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Bus Services: Newcastle

Volume 726: debated on Thursday 19 January 2023

1. What assessment he has made of trends in the quality, availability and accessibility of bus services in Newcastle since 2019. (903132)

In response to the Government’s national bus strategy, all local transport authorities in England outside London, including Transport North East, produced bus service improvement plans. Following a detailed assessment process, we have awarded TNE an indicative allocation of £163.5 million to support the delivery of its BSIP, which covers seven local authorities, including Newcastle City Council.

In December, ahead of the launch of the Government’s £2 bus fare on 1 January, I visited the north-east, including Blaydon and Newcastle, and the Go North East depot. I was pleased to hear about the work that operators and local transport authorities are doing to continue to provide bus services for local people in challenging circumstances.

An elderly man waits two hours in the rain not knowing whether a bus will turn up. A lone woman is left stranded at 11 pm. A business cannot open because half of its workforce are delayed on different bus services. The bus companies say that the services are improving, but my constituents tell a very different story. We need accessible, affordable, regular, sustainable bus services; information about where the buses are; and accountability when they are not where they should be. How long do we have to wait?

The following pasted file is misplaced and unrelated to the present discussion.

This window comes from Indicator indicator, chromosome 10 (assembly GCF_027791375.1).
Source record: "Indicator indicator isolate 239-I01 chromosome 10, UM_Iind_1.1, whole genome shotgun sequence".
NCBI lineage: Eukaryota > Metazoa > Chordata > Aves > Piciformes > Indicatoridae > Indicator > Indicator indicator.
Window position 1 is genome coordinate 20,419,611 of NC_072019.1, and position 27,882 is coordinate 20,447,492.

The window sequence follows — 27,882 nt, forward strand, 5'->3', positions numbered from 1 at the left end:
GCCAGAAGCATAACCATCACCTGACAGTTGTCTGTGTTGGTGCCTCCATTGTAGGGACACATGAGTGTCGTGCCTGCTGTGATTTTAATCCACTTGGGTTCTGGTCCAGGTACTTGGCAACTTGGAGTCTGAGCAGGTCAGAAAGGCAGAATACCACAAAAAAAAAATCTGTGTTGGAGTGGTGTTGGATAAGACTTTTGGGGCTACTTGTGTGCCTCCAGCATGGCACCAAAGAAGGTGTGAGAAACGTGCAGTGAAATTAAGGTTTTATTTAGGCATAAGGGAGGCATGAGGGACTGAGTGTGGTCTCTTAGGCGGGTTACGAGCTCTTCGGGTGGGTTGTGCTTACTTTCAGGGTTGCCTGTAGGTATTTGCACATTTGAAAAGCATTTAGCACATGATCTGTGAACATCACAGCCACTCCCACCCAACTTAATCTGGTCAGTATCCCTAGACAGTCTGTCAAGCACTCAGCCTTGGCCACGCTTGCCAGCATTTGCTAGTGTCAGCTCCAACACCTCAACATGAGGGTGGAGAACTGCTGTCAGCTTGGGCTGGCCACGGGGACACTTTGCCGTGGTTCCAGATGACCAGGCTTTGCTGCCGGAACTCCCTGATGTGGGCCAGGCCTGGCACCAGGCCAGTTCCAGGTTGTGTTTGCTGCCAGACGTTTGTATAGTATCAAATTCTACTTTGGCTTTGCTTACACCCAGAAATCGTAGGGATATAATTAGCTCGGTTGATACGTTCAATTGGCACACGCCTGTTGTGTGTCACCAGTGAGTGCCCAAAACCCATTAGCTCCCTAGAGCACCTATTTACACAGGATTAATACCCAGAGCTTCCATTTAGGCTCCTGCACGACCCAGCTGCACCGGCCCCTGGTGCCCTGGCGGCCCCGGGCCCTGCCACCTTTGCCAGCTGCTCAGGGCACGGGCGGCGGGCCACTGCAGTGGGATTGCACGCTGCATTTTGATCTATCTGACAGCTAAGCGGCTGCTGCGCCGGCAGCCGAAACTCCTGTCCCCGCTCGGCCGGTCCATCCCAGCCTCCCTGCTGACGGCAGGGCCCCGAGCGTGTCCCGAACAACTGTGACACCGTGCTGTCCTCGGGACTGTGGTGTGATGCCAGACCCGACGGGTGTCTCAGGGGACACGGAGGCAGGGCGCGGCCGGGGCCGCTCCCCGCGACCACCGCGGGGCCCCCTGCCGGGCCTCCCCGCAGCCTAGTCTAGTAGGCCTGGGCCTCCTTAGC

I totally agree with the hon. Lady that we need affordable bus services, which is why we have introduced the £2 cap. She will be aware that today £19.5 million of levelling-up fund investment has been announced for her area, including for 52 new electric buses, supported by 26 rapid chargers in the depots, to help provide that more regular and reliable service in the future. I will continue to work with operators to ensure that we have the drivers we need across the country, including in her constituency and mine.

In March 2021, in the middle of the pandemic, the previous Secretary of State promised buses so frequent that people would not need a timetable and said that the Government would

“not only stop the decline”—

in bus services, but—

“reverse it”. —[Official Report, 15 March 2021; Vol. 691, c. 50.]

Since then, have bus services increased or decreased?

The pandemic had a major impact on many bus services across the country. As the hon. Lady will well know, that included a huge fall in the number of concessionary fare users and, as people were having to work from home or were not able to go into the office, in the number of paid fare users. We have put in more than £2 billion in support for the bus network since the start of the pandemic in order to support services.

I repeat that that promise was made in the middle of the pandemic. Only once before on record, also under a Conservative Government, have bus numbers fallen by as much as they did last year. So instead of continuing to defend this broken bus system, will the Minister extend franchising powers nationwide, remove the hurdles that operators use to block reform and finally put power and control over routes and fares into the hands of the communities who depend on them?

The hon. Lady will be aware that the BSIPs and the devolution deals allow franchising powers to go forward, and Labour Mayors, if they want them, can apply for them. If she wants all of this across the country, she should speak to some of her Labour colleagues in order to do that. Some are doing franchising, but a lot are taking the other alternatives and working in close partnerships. As for the new buses across the country, perhaps she could welcome the extra money going into the north-east today—the 52 extra electric buses in the north-east depot. Perhaps she could welcome the news of that extra funding today.